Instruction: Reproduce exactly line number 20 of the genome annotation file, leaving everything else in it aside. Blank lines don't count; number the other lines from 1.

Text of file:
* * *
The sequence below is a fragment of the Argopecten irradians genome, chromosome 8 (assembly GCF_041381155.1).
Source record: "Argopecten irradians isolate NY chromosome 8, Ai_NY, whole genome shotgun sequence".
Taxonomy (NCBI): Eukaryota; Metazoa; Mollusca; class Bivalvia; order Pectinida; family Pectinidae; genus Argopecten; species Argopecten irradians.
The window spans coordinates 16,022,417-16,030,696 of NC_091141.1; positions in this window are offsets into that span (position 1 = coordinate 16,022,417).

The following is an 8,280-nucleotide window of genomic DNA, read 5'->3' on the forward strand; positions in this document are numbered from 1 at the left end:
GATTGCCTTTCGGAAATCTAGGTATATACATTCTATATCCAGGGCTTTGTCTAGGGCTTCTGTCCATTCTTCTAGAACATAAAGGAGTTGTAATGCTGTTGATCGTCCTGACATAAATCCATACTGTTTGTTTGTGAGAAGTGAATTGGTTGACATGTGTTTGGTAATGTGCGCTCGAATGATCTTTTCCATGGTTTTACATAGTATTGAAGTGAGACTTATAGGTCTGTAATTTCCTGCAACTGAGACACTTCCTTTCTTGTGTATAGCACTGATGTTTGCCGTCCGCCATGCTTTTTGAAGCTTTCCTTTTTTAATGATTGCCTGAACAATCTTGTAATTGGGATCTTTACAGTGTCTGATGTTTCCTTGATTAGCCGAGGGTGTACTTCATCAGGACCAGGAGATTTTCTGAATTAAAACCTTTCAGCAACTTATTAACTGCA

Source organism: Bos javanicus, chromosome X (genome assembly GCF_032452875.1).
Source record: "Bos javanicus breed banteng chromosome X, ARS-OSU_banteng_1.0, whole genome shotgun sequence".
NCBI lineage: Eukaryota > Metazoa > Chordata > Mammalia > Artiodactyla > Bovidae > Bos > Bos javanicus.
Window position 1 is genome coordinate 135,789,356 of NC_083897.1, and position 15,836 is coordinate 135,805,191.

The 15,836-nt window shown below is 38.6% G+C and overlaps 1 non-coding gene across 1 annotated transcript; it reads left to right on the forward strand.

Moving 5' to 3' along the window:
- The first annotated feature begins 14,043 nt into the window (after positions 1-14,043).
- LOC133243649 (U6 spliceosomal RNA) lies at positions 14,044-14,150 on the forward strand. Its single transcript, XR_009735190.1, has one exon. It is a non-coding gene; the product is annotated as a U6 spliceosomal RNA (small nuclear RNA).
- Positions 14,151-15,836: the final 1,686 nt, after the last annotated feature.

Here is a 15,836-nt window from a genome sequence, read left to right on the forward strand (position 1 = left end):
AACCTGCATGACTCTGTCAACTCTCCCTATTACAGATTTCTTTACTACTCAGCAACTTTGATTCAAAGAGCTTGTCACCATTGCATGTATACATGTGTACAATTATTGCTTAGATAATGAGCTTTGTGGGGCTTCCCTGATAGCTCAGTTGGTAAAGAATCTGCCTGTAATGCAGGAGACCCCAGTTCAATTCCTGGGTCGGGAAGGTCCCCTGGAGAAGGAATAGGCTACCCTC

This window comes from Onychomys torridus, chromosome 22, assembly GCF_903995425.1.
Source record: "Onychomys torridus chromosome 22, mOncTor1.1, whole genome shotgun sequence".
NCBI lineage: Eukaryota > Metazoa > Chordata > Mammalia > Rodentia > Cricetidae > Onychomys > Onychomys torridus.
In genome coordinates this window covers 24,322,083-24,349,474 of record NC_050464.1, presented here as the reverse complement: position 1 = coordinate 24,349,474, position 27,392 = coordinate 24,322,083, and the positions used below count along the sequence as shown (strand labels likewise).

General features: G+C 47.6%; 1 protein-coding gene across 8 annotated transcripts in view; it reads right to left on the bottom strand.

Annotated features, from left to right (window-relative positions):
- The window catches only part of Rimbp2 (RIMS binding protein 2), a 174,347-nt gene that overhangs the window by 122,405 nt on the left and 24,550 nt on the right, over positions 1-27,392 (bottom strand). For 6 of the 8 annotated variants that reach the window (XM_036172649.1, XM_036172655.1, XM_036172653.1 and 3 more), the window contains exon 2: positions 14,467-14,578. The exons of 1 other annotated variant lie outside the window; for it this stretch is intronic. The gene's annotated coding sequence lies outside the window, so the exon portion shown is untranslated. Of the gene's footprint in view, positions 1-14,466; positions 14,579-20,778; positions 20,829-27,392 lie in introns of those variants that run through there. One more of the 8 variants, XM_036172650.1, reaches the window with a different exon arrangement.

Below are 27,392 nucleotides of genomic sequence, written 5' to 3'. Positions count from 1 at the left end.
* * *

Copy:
NCBI lineage: Eukaryota > Metazoa > Chordata > Mammalia > Rodentia > Cricetidae > Onychomys > Onychomys torridus.